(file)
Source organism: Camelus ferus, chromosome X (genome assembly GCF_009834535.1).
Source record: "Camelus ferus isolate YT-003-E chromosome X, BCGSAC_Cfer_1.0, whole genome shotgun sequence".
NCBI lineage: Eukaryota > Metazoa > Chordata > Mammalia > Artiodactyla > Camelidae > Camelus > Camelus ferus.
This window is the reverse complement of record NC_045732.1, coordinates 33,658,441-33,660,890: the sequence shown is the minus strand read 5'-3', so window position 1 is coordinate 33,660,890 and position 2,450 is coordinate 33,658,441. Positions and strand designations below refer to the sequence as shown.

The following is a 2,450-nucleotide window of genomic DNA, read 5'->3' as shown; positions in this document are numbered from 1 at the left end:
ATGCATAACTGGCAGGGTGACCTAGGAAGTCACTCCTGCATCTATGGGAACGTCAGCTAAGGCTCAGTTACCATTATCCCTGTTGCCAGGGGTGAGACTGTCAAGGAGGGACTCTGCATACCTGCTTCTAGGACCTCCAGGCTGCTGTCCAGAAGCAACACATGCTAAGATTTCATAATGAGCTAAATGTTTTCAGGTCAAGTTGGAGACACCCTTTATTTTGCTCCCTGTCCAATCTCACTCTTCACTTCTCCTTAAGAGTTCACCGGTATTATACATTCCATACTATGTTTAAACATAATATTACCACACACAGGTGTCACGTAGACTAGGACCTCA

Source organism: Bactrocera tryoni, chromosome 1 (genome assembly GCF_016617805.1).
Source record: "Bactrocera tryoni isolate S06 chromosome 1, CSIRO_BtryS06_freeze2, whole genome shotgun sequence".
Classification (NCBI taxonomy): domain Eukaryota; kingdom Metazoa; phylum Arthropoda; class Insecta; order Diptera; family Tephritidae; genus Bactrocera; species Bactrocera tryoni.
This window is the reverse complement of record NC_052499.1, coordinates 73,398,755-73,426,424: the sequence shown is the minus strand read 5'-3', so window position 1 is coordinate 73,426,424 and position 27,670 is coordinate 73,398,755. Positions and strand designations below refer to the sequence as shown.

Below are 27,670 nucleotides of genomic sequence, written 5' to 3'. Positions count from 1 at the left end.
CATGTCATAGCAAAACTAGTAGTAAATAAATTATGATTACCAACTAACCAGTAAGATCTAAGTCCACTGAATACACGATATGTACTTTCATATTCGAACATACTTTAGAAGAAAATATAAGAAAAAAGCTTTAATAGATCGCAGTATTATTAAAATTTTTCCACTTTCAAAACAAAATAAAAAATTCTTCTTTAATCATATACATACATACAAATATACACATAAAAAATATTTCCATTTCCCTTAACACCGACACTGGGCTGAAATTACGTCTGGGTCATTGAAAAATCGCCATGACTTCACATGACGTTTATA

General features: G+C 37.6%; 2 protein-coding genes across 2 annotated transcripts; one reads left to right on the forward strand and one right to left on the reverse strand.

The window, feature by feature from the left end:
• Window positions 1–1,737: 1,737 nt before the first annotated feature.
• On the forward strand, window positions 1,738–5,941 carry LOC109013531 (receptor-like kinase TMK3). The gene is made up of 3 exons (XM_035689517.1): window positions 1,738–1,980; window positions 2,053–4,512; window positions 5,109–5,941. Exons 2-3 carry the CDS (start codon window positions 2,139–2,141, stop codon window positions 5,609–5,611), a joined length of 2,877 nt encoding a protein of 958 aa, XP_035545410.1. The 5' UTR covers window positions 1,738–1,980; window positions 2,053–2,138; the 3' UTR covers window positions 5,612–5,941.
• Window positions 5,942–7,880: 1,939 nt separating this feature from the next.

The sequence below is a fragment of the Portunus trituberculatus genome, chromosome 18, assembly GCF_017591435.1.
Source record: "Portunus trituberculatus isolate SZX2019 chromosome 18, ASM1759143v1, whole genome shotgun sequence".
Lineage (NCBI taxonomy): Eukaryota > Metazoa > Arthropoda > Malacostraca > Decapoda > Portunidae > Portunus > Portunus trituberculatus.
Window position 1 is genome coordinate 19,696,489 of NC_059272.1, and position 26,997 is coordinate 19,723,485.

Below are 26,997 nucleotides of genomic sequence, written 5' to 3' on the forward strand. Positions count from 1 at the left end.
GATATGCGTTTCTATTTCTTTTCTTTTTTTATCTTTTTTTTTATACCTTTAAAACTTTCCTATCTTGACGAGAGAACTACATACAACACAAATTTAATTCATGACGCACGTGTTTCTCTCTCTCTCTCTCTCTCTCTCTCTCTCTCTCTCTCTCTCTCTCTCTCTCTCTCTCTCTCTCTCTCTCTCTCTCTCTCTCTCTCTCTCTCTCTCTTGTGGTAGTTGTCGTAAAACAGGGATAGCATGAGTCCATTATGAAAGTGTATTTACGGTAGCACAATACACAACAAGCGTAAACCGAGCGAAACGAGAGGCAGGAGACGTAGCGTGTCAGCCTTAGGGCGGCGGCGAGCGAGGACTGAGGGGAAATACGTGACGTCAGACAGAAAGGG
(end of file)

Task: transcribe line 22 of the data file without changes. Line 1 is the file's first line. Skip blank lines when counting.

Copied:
Below are 26,997 nucleotides of genomic sequence, written 5' to 3' on the forward strand. Positions count from 1 at the left end.